An estimated 994,300 people experienced the world’s largest dance space when Times Square Moment: A Digital Gallery featured a multi-screen version of the work Weightless by Swedish artist Erika Janunger. A presentation of the Times Square Advertising Coalition (TSAC) and Times Square Arts, Times Square Moment hosted a presentation of the work every night from 11:57pm to midnight during August and September. The multi-screen work was produced by Portland Green.

Video documentation is available here:

More information about the film is available here

Following its presentation at Manifesta 9 as part of the parallel events programme, artists Heath Bunting and Stijn Van Dorpe have loaned works to the SMALL ACTS OF DISOBEDIENCE (S.A.D) archive for future re-presentation.

In Van Dorpe’s ‘Short Cut Leuven’ a line of walkers, inhabitants of the Belgian city of Leuven, move along an imaginary straight line across the city centre. The route is inevitably full of barriers and the performance makes tangible the real sensitivities that living in a city entails. In the work, Orchard of Avon, Bunting has adopted the self-nominated role of’Keeper of Apple Trees’ in Avon, locating ‘feral’ apple trees growing in inaccessible, public spaces and caring for these trees. Bunting views the project as an enforcement of the rights of the “public” and of access to wilderness.

Documentation of the project as part of Manifesta 9’s parallel events programme in the city of Genk, in the region of Limburg, Belgium is available here here



Presented by PORTLAND GREEN™ and the Hayward Gallery, Southbank Centre, ALFF (Artists’ Long Format Film) is the working abbreviation for a new partnership looking to develop and produce one ambitious single screen work which uses performance as a driver. Targeted at films in any genre; creative documentary, drama, artists’ film, cinematic essay or animation, the commission is inspired by the recent critical successes of artists’ long format films which have clearly demonstrated the range of contemporary performance styles that can be used effectively in long format films and still attract a mainstream audience. This is not a production award, rather, it is a vehicle from which to finance, produce and distribute a long form film. Following two calls for applications managed by Film London through which no film was commissioned, the call is now closed.


From 2006 to March 2012, Portland Green Cultural Projects managed a programme of work in dance on behalf of Art Council England. This strategic programme commissioned, exhibited and distributed dance work that exists outside of the theatre and its associated theoretical canons and economic models. Documentation of artists’ work on this site which has been supported through this Arts Council England funded programme is attributed accordingly.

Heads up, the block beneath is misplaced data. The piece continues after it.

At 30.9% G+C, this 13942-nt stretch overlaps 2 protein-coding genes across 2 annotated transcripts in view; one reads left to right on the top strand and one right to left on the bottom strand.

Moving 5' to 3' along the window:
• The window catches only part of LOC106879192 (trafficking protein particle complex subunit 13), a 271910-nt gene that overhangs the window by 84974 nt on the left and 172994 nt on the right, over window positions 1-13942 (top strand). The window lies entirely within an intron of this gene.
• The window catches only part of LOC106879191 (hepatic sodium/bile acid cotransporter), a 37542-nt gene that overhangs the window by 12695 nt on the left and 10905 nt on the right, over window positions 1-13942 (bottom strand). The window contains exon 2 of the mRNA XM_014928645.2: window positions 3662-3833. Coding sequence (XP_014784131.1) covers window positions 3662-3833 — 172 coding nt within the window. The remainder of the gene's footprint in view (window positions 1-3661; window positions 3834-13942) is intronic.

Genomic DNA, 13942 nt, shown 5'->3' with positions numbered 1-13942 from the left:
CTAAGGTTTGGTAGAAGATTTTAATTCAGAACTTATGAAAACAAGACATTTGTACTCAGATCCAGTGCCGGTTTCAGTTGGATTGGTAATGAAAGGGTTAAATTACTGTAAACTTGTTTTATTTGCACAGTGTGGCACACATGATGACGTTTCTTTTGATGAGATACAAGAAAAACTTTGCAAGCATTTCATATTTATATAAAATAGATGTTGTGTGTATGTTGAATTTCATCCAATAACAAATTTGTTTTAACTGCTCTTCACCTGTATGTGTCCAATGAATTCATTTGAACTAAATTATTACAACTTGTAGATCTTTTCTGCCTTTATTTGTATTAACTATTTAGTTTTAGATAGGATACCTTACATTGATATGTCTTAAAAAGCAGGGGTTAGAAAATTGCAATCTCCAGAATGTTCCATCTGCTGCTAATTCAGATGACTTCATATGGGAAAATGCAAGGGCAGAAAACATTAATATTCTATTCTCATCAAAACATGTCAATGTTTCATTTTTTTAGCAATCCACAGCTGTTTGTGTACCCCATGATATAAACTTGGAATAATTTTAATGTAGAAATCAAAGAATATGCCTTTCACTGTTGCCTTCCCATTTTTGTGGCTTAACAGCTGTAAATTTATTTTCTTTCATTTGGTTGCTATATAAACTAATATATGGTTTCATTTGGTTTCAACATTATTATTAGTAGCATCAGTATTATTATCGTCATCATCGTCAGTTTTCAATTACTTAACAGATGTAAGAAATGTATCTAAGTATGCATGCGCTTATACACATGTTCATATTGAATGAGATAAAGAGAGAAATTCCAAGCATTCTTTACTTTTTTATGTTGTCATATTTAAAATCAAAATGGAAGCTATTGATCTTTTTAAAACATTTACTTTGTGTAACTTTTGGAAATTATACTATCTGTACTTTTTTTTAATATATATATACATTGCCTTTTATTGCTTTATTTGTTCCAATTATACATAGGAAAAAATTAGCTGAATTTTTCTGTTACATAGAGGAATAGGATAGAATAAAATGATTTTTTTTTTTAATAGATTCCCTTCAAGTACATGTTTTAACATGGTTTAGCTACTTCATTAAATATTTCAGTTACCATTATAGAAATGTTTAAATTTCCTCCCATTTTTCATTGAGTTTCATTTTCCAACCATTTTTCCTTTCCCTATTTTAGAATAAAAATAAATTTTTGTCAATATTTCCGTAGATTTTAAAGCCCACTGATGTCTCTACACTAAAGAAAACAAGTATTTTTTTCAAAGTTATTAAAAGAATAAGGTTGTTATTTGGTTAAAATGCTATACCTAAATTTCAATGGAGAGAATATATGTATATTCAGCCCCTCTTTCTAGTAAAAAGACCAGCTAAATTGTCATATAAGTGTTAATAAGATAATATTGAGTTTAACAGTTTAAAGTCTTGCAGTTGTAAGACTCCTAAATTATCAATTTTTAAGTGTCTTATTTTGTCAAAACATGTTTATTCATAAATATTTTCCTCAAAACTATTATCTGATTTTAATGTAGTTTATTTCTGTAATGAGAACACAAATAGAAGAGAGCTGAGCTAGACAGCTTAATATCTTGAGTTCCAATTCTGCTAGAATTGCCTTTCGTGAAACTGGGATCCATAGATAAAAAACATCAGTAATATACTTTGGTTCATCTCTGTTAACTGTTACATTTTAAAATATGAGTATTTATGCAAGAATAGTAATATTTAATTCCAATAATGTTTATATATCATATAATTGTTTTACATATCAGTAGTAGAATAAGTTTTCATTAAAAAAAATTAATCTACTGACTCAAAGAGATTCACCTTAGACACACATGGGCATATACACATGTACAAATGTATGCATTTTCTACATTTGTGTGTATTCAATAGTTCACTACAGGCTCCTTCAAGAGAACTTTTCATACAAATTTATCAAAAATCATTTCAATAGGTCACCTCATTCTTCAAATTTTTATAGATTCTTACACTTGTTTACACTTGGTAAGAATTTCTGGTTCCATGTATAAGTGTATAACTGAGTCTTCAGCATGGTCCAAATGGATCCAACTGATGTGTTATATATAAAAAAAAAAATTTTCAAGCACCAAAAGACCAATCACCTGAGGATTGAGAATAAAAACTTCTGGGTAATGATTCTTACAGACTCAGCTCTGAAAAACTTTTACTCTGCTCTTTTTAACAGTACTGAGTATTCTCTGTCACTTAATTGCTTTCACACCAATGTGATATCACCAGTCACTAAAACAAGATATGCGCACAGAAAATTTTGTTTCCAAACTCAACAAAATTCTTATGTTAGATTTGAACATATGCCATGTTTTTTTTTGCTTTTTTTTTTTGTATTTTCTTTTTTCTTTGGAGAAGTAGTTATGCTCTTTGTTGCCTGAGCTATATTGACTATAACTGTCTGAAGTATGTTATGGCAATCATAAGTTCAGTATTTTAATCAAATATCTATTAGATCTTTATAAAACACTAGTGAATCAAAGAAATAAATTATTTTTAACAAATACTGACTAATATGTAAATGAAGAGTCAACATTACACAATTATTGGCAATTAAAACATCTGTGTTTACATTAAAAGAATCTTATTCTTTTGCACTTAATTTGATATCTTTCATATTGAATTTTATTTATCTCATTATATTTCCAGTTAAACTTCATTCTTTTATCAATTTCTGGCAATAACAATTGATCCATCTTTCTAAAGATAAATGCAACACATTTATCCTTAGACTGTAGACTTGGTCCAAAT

We have concluded this strategic work and did not apply to be a part of Art Council England’s National Portfolio. This means that we have changed the way we work with artists and film makers. More information about the frameworks within which we work can be found here: We continue to work in performance and dance within contemporary arts practice and film alongside our other work in contemporary art and film.

We have de-accessioned screening copies of films sent to us as part of the strategic programme we managed to a national archive. If you submitted a viewing copy of a film to us as part of the above programme and wish it returned, please contact us


In 2013 we were awarded a Creative Skillset Management and Leadership Bursary.

In 2011 we were awarded one of the first bfi Transition Fund Awards. The Transition Fund for Audience Development, funded through Lottery Funding, was set up by the BFI in order to support audience development projects facing budget cuts in funding as a result of the changes in the national and regional film funding landscape which have taken place before a new film strategy and funding priorities come into effect from April 2012. Peter Buckingham, Former Head of Distribution and Exhibition, BFI, said, “We have moved as swiftly as possible to ensure that film organisations are able to survive in this period of transition, and that audiences can continue to benefit from the important work that they do. Collectively these organisations contribute hugely to the access and promotion of film in the UK. They are incredibly valuable which is why it has been important for the BFI to help them.” The BFI logo denotes projects on this site which were supported by this award.

PORTLAND GREEN™ makes, curates, produces and distributes extraordinary and unusual contemporary visual art and media arts projects that engage with and counter the issues facing the world today. While we may have moved beyond an expectation that artists work in one, classifiable medium, our work has to date focused on ideas explored through artists’ film, socially engaged practice, creative documentary, cinematic essay, docu-drama, dance and performance on film, live performance and hybrid forms. These projects are timely and make a tangible contribution to contemporary culture, discourse, ideas and thinking. Our works are designed to reach large audiences and often emerge from collaborations with artists, thinkers, designers and institutions.

PORTLAND GREEN™ delivered strategic programmes of work for public funders in the UK for a decade, including a programme of work in dance for Arts Council England through Portland Green Cultural Projects, this strategic programme ended in 2012.